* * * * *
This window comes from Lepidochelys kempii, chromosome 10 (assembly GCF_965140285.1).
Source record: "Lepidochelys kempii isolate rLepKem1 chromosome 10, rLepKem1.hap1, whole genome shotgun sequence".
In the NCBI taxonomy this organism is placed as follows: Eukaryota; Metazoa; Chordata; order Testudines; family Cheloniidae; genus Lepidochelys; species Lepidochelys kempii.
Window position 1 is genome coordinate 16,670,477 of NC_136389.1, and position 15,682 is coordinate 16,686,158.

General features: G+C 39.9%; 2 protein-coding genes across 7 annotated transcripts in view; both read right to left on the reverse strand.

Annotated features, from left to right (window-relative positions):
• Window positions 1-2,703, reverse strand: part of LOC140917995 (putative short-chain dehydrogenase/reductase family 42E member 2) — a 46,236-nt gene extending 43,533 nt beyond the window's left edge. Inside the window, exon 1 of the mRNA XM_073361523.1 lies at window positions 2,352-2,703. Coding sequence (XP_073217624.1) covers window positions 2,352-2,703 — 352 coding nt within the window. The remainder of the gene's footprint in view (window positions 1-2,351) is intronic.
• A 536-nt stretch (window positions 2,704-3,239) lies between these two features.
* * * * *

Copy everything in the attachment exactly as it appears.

This window comes from Lepidochelys kempii, chromosome 10 (assembly GCF_965140285.1).
Source record: "Lepidochelys kempii isolate rLepKem1 chromosome 10, rLepKem1.hap1, whole genome shotgun sequence".
In the NCBI taxonomy this organism is placed as follows: Eukaryota; Metazoa; Chordata; order Testudines; family Cheloniidae; genus Lepidochelys; species Lepidochelys kempii.
Window position 1 is genome coordinate 16,670,477 of NC_136389.1, and position 15,682 is coordinate 16,686,158.

General features: G+C 39.9%; 2 protein-coding genes across 7 annotated transcripts in view; both read right to left on the reverse strand.

Annotated features, from left to right (window-relative positions):
• Window positions 1-2,703, reverse strand: part of LOC140917995 (putative short-chain dehydrogenase/reductase family 42E member 2) — a 46,236-nt gene extending 43,533 nt beyond the window's left edge. Inside the window, exon 1 of the mRNA XM_073361523.1 lies at window positions 2,352-2,703. Coding sequence (XP_073217624.1) covers window positions 2,352-2,703 — 352 coding nt within the window. The remainder of the gene's footprint in view (window positions 1-2,351) is intronic.
• A 536-nt stretch (window positions 2,704-3,239) lies between these two features.